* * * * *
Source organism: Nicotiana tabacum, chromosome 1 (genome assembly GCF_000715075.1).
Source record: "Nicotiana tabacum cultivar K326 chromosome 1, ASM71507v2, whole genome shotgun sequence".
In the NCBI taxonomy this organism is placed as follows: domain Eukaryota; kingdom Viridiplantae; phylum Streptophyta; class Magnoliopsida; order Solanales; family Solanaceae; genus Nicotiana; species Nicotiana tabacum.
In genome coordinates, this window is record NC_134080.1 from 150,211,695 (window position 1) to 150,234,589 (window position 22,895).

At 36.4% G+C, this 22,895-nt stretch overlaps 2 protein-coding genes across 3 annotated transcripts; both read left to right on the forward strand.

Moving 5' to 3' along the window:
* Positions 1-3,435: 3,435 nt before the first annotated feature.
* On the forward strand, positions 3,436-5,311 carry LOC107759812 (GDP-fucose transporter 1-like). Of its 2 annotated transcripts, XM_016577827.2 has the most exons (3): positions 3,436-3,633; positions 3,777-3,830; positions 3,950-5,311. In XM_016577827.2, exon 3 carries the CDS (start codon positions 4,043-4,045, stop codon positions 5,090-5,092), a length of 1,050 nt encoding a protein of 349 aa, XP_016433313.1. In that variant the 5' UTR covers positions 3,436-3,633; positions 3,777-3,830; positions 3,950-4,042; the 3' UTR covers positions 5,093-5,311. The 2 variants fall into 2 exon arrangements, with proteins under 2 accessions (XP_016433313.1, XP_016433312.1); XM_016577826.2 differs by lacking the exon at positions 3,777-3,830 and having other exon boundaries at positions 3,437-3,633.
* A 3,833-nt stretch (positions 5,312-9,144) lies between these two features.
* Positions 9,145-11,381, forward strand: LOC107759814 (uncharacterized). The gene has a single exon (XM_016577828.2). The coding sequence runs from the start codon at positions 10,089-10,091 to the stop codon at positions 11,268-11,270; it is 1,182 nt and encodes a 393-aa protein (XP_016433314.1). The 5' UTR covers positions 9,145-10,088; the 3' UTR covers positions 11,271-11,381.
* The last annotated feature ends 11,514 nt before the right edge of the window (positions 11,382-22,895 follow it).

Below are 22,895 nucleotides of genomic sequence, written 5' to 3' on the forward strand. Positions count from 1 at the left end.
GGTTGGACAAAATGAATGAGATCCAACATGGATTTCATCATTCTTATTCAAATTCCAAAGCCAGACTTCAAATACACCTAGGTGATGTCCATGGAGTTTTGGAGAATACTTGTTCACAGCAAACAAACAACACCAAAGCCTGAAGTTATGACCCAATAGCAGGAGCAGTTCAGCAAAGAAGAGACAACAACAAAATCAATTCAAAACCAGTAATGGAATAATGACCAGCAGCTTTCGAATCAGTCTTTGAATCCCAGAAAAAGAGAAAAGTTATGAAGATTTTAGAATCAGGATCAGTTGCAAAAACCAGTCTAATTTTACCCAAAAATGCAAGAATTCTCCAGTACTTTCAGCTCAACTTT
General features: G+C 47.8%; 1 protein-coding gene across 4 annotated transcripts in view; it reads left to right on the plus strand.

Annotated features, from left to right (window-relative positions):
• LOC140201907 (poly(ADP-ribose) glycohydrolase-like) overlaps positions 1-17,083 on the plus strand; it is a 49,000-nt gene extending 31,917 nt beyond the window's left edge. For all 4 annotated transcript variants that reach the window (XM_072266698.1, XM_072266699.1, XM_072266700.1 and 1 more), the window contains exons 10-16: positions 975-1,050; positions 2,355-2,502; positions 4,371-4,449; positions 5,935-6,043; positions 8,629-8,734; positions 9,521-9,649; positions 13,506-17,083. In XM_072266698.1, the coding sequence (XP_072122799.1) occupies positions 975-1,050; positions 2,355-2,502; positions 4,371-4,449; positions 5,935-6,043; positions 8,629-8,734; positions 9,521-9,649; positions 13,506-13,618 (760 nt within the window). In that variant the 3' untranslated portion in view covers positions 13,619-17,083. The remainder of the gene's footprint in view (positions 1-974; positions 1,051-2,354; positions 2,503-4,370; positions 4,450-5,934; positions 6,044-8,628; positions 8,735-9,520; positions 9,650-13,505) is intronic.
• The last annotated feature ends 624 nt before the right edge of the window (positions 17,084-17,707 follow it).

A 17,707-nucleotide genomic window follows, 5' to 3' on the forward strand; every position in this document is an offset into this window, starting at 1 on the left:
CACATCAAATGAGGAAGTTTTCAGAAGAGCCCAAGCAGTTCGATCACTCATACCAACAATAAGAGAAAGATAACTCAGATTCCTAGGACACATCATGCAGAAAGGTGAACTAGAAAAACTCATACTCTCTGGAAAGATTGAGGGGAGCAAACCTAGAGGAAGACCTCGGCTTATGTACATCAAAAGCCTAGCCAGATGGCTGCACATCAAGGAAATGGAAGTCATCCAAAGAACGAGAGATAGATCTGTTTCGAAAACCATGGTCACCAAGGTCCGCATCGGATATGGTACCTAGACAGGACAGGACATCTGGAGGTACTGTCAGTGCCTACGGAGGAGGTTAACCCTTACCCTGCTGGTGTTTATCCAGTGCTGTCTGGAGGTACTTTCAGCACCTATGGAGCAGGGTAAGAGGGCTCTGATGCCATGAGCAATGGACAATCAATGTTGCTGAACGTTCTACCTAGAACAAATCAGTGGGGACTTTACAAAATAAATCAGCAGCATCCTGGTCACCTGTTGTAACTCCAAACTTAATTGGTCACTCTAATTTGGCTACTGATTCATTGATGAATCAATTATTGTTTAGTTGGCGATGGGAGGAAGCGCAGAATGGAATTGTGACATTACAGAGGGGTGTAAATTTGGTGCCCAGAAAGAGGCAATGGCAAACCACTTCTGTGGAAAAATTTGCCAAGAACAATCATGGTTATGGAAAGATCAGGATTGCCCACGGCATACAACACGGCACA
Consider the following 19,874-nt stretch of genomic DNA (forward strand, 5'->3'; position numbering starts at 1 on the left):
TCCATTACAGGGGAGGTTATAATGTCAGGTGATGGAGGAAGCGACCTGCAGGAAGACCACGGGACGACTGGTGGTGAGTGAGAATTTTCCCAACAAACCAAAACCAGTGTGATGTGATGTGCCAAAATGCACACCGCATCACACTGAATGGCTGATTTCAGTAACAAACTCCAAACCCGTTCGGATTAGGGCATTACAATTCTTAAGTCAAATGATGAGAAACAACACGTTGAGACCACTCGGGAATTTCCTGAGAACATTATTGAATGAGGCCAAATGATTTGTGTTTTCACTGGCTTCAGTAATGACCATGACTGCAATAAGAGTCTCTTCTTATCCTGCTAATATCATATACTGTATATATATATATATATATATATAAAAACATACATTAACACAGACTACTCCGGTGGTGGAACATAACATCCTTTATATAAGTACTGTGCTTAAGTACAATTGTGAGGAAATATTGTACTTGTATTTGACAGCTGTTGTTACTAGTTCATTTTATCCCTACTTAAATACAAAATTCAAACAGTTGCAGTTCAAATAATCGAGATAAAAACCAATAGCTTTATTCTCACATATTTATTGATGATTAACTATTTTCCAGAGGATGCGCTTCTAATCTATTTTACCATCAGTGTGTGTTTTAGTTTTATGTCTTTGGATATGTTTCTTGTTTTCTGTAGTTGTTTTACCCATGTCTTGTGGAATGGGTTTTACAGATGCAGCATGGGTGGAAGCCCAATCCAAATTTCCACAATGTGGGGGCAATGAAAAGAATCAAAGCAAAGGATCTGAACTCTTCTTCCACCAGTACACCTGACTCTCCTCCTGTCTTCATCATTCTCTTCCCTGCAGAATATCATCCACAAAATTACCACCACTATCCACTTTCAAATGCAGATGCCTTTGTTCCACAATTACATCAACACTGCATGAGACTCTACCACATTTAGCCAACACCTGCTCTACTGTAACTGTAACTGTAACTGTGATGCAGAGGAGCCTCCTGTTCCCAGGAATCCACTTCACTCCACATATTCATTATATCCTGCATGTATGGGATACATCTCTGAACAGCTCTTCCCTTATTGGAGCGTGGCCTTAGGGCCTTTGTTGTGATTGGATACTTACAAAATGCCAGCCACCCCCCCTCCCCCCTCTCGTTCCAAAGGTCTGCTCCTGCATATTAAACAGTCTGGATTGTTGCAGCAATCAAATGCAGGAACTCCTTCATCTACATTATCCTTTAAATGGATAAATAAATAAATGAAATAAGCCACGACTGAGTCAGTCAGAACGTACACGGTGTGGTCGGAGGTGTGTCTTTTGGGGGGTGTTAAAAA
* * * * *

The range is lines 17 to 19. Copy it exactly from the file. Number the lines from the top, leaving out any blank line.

• The last annotated feature ends 624 nt before the right edge of the window (positions 17,084-17,707 follow it).

A 17,707-nucleotide genomic window follows, 5' to 3' on the forward strand; every position in this document is an offset into this window, starting at 1 on the left:
CACATCAAATGAGGAAGTTTTCAGAAGAGCCCAAGCAGTTCGATCACTCATACCAACAATAAGAGAAAGATAACTCAGATTCCTAGGACACATCATGCAGAAAGGTGAACTAGAAAAACTCATACTCTCTGGAAAGATTGAGGGGAGCAAACCTAGAGGAAGACCTCGGCTTATGTACATCAAAAGCCTAGCCAGATGGCTGCACATCAAGGAAATGGAAGTCATCCAAAGAACGAGAGATAGATCTGTTTCGAAAACCATGGTCACCAAGGTCCGCATCGGATATGGTACCTAGACAGGACAGGACATCTGGAGGTACTGTCAGTGCCTACGGAGGAGGTTAACCCTTACCCTGCTGGTGTTTATCCAGTGCTGTCTGGAGGTACTTTCAGCACCTATGGAGCAGGGTAAGAGGGCTCTGATGCCATGAGCAATGGACAATCAATGTTGCTGAACGTTCTACCTAGAACAAATCAGTGGGGACTTTACAAAATAAATCAGCAGCATCCTGGTCACCTGTTGTAACTCCAAACTTAATTGGTCACTCTAATTTGGCTACTGATTCATTGATGAATCAATTATTGTTTAGTTGGCGATGGGAGGAAGCGCAGAATGGAATTGTGACATTACAGAGGGGTGTAAATTTGGTGCCCAGAAAGAGGCAATGGCAAACCACTTCTGTGGAAAAATTTGCCAAGAACAATCATGGTTATGGAAAGATCAGGATTGCCCACGGCATACAACACGGCACA